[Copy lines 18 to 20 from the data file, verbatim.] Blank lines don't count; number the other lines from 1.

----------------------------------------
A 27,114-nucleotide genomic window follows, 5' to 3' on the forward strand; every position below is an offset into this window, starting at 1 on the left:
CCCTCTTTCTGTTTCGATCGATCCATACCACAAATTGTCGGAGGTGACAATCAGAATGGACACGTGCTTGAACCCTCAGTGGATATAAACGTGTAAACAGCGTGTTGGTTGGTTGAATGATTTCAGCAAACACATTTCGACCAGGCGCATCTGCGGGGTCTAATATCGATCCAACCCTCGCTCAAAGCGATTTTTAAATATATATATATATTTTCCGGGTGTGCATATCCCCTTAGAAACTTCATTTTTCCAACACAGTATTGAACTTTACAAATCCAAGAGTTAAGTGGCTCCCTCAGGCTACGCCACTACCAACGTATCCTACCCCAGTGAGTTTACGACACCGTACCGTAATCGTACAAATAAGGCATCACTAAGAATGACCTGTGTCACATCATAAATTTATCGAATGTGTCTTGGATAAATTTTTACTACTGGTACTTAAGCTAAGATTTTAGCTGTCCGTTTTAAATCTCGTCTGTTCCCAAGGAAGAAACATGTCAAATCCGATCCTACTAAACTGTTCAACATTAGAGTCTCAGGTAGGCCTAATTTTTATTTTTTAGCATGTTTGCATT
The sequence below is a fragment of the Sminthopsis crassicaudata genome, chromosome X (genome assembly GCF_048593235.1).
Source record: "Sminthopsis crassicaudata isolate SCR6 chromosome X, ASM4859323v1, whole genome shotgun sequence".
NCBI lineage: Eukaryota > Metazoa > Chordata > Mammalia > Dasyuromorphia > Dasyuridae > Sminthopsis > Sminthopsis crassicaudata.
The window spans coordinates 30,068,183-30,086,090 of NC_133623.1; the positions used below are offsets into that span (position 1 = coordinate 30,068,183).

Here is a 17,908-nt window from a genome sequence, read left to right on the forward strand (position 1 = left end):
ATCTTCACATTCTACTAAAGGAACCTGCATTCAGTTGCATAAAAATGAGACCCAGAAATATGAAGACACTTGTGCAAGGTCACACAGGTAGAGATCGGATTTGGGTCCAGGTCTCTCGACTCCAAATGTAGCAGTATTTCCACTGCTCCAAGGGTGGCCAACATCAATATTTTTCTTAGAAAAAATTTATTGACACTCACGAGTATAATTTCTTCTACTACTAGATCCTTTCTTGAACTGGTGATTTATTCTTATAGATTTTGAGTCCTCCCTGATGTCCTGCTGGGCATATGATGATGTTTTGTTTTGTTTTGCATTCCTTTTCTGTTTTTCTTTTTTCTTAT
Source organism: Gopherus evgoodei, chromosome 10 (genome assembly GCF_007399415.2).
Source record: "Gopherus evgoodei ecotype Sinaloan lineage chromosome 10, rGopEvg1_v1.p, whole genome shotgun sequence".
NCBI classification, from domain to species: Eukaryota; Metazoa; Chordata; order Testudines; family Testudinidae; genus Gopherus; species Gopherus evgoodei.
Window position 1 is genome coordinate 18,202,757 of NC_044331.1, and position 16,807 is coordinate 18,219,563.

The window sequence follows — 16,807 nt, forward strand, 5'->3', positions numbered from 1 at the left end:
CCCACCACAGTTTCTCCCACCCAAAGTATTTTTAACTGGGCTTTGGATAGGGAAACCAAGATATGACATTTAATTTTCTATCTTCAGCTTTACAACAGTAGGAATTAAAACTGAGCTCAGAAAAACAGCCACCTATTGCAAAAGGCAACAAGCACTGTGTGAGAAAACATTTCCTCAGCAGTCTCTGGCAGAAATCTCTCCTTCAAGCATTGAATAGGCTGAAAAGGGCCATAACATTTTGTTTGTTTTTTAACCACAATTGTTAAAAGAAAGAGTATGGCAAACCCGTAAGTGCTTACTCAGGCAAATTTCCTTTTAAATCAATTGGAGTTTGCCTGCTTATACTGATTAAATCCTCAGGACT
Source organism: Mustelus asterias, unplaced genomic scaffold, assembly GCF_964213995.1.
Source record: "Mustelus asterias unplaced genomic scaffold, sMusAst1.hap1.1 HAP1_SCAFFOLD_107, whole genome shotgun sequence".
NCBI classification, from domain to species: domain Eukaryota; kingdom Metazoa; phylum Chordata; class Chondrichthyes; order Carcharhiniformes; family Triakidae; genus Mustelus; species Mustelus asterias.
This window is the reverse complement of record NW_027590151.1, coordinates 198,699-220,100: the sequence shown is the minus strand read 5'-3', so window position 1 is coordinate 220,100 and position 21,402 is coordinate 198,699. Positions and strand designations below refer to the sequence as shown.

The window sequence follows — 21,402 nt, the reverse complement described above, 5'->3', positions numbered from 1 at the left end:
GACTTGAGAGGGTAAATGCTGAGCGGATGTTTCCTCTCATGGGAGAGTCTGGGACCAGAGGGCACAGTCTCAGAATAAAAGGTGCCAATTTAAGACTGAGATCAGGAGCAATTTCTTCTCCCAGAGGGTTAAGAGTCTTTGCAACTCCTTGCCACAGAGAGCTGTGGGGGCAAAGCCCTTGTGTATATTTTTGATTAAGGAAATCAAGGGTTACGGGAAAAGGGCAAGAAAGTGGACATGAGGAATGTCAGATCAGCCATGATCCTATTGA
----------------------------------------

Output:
This window is the reverse complement of record NW_027590151.1, coordinates 198,699-220,100: the sequence shown is the minus strand read 5'-3', so window position 1 is coordinate 220,100 and position 21,402 is coordinate 198,699. Positions and strand designations below refer to the sequence as shown.

The window sequence follows — 21,402 nt, the reverse complement described above, 5'->3', positions numbered from 1 at the left end:
GACTTGAGAGGGTAAATGCTGAGCGGATGTTTCCTCTCATGGGAGAGTCTGGGACCAGAGGGCACAGTCTCAGAATAAAAGGTGCCAATTTAAGACTGAGATCAGGAGCAATTTCTTCTCCCAGAGGGTTAAGAGTCTTTGCAACTCCTTGCCACAGAGAGCTGTGGGGGCAAAGCCCTTGTGTATATTTTTGATTAAGGAAATCAAGGGTTACGGGAAAAGGGCAAGAAAGTGGACATGAGGAATGTCAGATCAGCCATGATCCTATTGA